1994 Lillehammer: Hackl and Prock duel again. Hackl wins the first two runs and enters the second day with a .010 second edge over the Austrian. On the third run, Prock sets a course record and takes the overall lead by .048 seconds. A bad final run leaves him runner-up again – this time, .013 seconds behind his German nemesis – then the closest finish in Olympic singles history. In doubles, Italy’s Wilfried Huber finally defeats his older brother Norbert in a major competition. Wilfried wins gold, Norbert wins silver, and another brother, Guenther, wins bronze in the two-man bobsled. The women’s champion, Italy’s Gerda Weissensteiner has her gold medal stolen two weeks later while attending her brother’s funeral. The Lillehammer organizers replace it.
1998 Nagano: North America wins its first medals in Olympic luge. U.S. doubles team of Chris Thorpe and Gordy Sheer earns silver and Mark Grimmette and Brian Martin claim the bronze. Georg Hackl of Germany wins his third consecutive singles gold, becoming the fifth winter Olympian to three-peat in an individual event, joining Ulrich Wehling in nordic combined, speed skater Bonnie Blair, and figure skaters Gillis Grafstrom and Sonja Henie. Jens Mueller wins his second medal, a bronze, 10 years after his 1988 gold.
2002 Salt Lake: For the first time since 1988, Germany’s Georg Hackl does not win Olympic gold in men’s singles. He had won three consecutive golds – in 1992, 1994 and 1998 – but his bid to win an unprecedented fourth winter gold medal is halted by Italy’s Armin Zoeggeler. But Hackl does become the first Olympian – summer or winter – to win five medals in an individual event when he wins silver (he also won silver in 1988). For the second consecutive Games, U.S. doubles teams won silver and bronze with Mark Grimmette and Brian Martin claiming silver and Chris Thorpe and Clay Ives winning bronze. Germany sweeps the women’s medals.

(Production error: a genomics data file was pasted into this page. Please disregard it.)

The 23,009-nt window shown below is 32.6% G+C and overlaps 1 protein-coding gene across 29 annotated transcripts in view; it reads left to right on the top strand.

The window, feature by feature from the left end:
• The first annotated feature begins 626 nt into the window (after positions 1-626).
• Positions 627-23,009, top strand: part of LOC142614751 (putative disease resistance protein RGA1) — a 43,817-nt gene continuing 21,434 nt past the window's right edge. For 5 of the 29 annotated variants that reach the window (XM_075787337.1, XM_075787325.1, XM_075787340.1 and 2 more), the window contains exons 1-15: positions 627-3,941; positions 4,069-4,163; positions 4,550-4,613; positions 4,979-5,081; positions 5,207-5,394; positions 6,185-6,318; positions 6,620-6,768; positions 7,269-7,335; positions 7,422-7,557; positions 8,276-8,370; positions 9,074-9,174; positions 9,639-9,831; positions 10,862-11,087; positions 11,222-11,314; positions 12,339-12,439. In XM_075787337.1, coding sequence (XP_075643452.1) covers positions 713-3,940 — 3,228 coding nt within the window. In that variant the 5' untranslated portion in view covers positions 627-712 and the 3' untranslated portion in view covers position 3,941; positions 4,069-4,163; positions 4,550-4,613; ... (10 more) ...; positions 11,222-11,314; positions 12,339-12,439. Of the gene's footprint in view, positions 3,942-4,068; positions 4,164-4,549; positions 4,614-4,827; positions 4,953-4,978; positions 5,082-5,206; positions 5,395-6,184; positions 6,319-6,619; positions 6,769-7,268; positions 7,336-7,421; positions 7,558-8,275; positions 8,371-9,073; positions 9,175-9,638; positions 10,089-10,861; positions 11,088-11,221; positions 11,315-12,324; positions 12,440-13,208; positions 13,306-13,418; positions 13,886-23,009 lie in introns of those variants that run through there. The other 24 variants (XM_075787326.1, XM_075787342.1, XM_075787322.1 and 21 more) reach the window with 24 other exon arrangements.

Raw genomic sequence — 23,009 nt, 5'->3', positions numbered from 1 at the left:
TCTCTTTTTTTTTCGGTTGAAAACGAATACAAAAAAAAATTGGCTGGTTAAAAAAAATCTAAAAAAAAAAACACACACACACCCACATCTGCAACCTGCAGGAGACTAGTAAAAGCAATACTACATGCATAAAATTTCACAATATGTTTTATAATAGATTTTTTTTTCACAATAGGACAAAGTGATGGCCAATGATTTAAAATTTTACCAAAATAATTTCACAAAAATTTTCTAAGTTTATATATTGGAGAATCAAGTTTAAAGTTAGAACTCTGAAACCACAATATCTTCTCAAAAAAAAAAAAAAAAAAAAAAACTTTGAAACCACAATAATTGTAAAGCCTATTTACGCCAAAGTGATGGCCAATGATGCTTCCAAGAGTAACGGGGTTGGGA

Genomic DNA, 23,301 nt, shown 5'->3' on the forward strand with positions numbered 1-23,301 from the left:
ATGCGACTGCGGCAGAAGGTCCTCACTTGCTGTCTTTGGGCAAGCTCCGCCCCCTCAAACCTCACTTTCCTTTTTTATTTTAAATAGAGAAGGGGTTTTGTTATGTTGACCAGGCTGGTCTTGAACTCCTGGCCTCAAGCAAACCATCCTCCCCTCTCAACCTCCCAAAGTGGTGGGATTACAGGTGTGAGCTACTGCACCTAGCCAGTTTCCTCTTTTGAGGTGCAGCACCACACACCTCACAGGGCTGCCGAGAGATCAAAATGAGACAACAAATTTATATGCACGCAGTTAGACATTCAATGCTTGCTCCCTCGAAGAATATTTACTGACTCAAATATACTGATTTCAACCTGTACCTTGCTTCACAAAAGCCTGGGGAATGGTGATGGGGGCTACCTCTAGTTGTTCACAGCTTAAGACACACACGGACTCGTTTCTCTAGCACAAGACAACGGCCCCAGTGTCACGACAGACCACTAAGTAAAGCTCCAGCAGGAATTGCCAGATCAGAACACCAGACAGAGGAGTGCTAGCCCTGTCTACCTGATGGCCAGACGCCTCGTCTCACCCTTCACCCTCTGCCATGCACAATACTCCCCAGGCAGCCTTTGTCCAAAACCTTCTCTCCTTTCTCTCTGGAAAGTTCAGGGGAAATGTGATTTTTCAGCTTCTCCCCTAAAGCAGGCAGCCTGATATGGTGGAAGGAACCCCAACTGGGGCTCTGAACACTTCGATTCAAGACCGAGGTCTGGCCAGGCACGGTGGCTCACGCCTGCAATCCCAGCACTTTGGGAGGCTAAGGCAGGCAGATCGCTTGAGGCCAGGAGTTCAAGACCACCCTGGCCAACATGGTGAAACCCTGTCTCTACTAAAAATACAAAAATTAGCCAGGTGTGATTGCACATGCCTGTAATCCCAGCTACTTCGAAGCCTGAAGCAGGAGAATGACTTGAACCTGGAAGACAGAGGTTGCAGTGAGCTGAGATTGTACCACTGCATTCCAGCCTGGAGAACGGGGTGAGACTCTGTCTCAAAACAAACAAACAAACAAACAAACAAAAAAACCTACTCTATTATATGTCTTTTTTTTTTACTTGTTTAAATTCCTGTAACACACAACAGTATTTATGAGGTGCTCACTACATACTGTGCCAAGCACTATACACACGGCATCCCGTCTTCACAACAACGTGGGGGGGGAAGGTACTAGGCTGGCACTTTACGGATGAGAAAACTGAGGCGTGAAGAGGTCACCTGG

2006 Torino: For the first time since 1984, Germany’s Georg Hackl does not win a medal in men’s singles. However, Italy’s Armin Zoeggeler wins his second consecutive gold and his fourth straight medal. Latvia’s Martins Rubenis wins his nation’s first Winter Olympic medal (bronze in men’s singles). Germany sweeps the women’s singles event for the second consecutive Games and Sylke Otto wins her second straight gold, becoming the oldest luge gold medalist in history (male or female). Silke Kraushaar-Pielach wins silver, becoming the first woman to win three Olympic luge medals. No American wins a medal but Tony Benshoof and Courtney Zablocki both finish fourth. It was the best finish ever by an American woman (until Erin Hamlin won bronze in 2014) and tied for the best for an American man.
2010 Vancouver: Luge events took a tragic turn in Vancouver when Georgian luger Nodar Kumaritashvili fatally crashed during practice. The men's course was altered to start where the women and doubles started, resulting in a shorter race that favored strong starters over the more technical drivers. Germany's Felix Loch was the two-time reigning world champion, and won his first Olympic title at age 20. Armin Zoeggeler continues his medal streak, winning his fifth consecutive medal, this time bronze. While American Erin Hamlin entered as a medal favorite after claiming a world title in 2009, she fell short, finishing 16th.
2014 Sochi: Luge at the 2014 Games featured the mixed team relay event for the first time, after it was approved by the IOC in 2011. The United States came away with a bronze medal, won by Erin Hamlin in the women's singles event. Germany took gold in all four events, with Felix Loch repeating as the winner of men's singles and Natalie Geisenberger winning her first Olympic title. The two led Germany to gold in the team relay.
2018 PyeongChang: Chris Mazdzer became the first American man to win a singles medal in luge, taking silver. Germany again dominated the medal count, with Natalie Geisenberger repeating as the women's singles gold medalist, followed by Dajana Eitberger with silver. But in the men's singles event, favorite Felix Loch made a mistake on his final run and dropped off the podium, leaving Austria's David Gleirscher with the gold -- but German Johannes Ludwig took bronze. Two German doubles teams won the gold and bronze in their event, then the German relay team won gold.